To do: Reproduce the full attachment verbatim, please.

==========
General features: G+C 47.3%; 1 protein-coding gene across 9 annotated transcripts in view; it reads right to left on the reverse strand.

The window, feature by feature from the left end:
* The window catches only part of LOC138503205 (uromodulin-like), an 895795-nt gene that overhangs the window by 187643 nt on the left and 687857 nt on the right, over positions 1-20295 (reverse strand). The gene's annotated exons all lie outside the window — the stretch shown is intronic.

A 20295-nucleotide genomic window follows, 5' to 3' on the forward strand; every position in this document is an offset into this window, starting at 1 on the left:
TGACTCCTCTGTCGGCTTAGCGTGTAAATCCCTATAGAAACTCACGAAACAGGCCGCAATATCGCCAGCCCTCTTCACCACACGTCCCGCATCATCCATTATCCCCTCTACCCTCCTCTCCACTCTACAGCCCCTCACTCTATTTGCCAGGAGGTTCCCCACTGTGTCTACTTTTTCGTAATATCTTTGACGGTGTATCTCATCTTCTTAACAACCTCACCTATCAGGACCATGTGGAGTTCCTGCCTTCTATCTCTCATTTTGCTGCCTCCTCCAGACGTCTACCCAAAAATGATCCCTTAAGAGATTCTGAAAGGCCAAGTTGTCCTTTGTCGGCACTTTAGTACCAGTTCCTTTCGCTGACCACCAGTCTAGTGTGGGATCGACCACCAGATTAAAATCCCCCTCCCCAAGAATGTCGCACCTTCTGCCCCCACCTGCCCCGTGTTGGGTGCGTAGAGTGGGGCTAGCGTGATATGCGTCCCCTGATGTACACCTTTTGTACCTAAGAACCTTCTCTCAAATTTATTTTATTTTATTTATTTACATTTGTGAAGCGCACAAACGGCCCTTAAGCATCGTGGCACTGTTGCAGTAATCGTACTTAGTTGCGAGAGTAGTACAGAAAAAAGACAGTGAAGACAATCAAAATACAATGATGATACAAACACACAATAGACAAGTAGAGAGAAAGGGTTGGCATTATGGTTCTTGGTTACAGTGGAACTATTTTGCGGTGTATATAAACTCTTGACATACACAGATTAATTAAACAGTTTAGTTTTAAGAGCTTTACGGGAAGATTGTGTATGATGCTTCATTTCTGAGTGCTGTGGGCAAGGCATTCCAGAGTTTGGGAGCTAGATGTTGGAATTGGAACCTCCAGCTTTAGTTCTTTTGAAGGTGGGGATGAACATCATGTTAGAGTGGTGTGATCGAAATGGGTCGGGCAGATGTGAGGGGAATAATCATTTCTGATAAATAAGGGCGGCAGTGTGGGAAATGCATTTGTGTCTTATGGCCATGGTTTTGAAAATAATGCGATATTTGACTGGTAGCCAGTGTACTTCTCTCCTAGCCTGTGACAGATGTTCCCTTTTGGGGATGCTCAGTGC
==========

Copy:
General features: G+C 47.3%; 1 protein-coding gene across 9 annotated transcripts in view; it reads right to left on the reverse strand.

The window, feature by feature from the left end:
* The window catches only part of LOC138503205 (uromodulin-like), an 895795-nt gene that overhangs the window by 187643 nt on the left and 687857 nt on the right, over positions 1-20295 (reverse strand). The gene's annotated exons all lie outside the window — the stretch shown is intronic.

A 20295-nucleotide genomic window follows, 5' to 3' on the forward strand; every position in this document is an offset into this window, starting at 1 on the left:
TGACTCCTCTGTCGGCTTAGCGTGTAAATCCCTATAGAAACTCACGAAACAGGCCGCAATATCGCCAGCCCTCTTCACCACACGTCCCGCATCATCCATTATCCCCTCTACCCTCCTCTCCACTCTACAGCCCCTCACTCTATTTGCCAGGAGGTTCCCCACTGTGTCTACTTTTTCGTAATATCTTTGACGGTGTATCTCATCTTCTTAACAACCTCACCTATCAGGACCATGTGGAGTTCCTGCCTTCTATCTCTCATTTTGCTGCCTCCTCCAGACGTCTACCCAAAAATGATCCCTTAAGAGATTCTGAAAGGCCAAGTTGTCCTTTGTCGGCACTTTAGTACCAGTTCCTTTCGCTGACCACCAGTCTAGTGTGGGATCGACCACCAGATTAAAATCCCCCTCCCCAAGAATGTCGCACCTTCTGCCCCCACCTGCCCCGTGTTGGGTGCGTAGAGTGGGGCTAGCGTGATATGCGTCCCCTGATGTACACCTTTTGTACCTAAGAACCTTCTCTCAAATTTATTTTATTTTATTTATTTACATTTGTGAAGCGCACAAACGGCCCTTAAGCATCGTGGCACTGTTGCAGTAATCGTACTTAGTTGCGAGAGTAGTACAGAAAAAAGACAGTGAAGACAATCAAAATACAATGATGATACAAACACACAATAGACAAGTAGAGAGAAAGGGTTGGCATTATGGTTCTTGGTTACAGTGGAACTATTTTGCGGTGTATATAAACTCTTGACATACACAGATTAATTAAACAGTTTAGTTTTAAGAGCTTTACGGGAAGATTGTGTATGATGCTTCATTTCTGAGTGCTGTGGGCAAGGCATTCCAGAGTTTGGGAGCTAGATGTTGGAATTGGAACCTCCAGCTTTAGTTCTTTTGAAGGTGGGGATGAACATCATGTTAGAGTGGTGTGATCGAAATGGGTCGGGCAGATGTGAGGGGAATAATCATTTCTGATAAATAAGGGCGGCAGTGTGGGAAATGCATTTGTGTCTTATGGCCATGGTTTTGAAAATAATGCGATATTTGACTGGTAGCCAGTGTACTTCTCTCCTAGCCTGTGACAGATGTTCCCTTTTGGGGATGCTCAGTGC